June 27, 2018

Betting on Microweather™

Considering the impact of new sports weather data on players and playing conditions during sports games

The U.S. Supreme Court-Photo by Claire Anderson on Unsplash

The multi-billion dollar sports gambling market is about to get much bigger. Recently, the U.S. Supreme Court paved the way for the legalization of sports betting – allowing states to decide how they want to regulate gambling on sporting events. From racetracks and casinos in New Jersey to proposed legislation in New York and Pennsylvania, several states are moving quickly to legalize gambling on sports. And as sports wagering gains acceptance, perhaps the most critical factor gamblers will want to consider when placing a bet on the outcome of an outdoor sporting event is the impact of microweather™ on the players and playing conditions during the game. By microweather in this context, we mean the real-time conditions and the game forecast of weather conditions at the stadium or park while a game is being played as opposed to a less accurate general weather forecast for the city or region where the venue is located. Better sports weather data statistics and forecasts can be a game-changer for people betting on the game. 

Real sports and fantasy sports enthusiasts and gamblers love to consider and analyze all kinds of statistics, including weather forecasts, to help them decide which team they think will emerge as the victor and which players will perform well on a given day. To see how microweather conditions are a crucial input to the outcome of a game, we researched the subject of the correlation of rain during a game to a major league baseball team’s results. By pulling in sports weather data from 2007-2017, we found that the Pittsburgh Pirates, over those seasons, had a higher winning percentage in home games when it rained than those when it did not. There were some finely defined levels of precipitation that correlated to more wins, and others to more losses for this particular team playing at home. So a winning bet on a Pirates home game over those ten seasons was more likely when the game was played in inclement weather.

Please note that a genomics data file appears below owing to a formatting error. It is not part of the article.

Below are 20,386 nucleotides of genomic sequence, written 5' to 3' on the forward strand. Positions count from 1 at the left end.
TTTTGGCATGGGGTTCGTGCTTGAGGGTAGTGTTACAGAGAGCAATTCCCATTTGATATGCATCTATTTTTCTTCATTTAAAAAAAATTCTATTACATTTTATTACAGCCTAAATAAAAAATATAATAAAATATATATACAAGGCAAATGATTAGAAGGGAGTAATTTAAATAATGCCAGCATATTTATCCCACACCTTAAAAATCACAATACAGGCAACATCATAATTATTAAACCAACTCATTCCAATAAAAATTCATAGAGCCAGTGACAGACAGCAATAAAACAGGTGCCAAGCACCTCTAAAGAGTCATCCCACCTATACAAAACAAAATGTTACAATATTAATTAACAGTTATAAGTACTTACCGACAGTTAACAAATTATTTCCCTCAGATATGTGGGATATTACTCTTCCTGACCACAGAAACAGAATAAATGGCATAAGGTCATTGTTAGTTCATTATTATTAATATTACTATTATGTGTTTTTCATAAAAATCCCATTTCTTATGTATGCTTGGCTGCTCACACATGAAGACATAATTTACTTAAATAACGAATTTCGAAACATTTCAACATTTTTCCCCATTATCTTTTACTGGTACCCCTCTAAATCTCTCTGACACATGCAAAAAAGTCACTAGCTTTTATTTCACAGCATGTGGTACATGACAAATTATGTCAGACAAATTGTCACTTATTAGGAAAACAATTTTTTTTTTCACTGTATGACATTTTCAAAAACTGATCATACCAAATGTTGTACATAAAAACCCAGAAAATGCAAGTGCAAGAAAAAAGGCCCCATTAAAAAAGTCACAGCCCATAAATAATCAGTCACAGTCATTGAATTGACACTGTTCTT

Often, the nearest weather station to a stadium is a city’s airport, which can be miles away and does not have the geographic coverage to collect weather observations at the game site. And radar-based forecasts can struggle to capture weather data below 1,000 feet, making it difficult to form an accurate picture of even current weather conditions. Because of this, anyone hoping to increase their odds of winning by checking the weather can benefit from using a microweather™ solution with ground-level, site specific precipitation data. The expected increase in legal sports betting in the US will open up a whole new use for microweather™ data and  help legal gamblers make more informed decisions. We do hope that anyone who enjoys this activity is careful about using traditional or free apps as their source of weather information – and chooses an app that uses the most accurate and location-specific data from a trusted API

Cover photo credit: Andrew Gearhart on Unsplash

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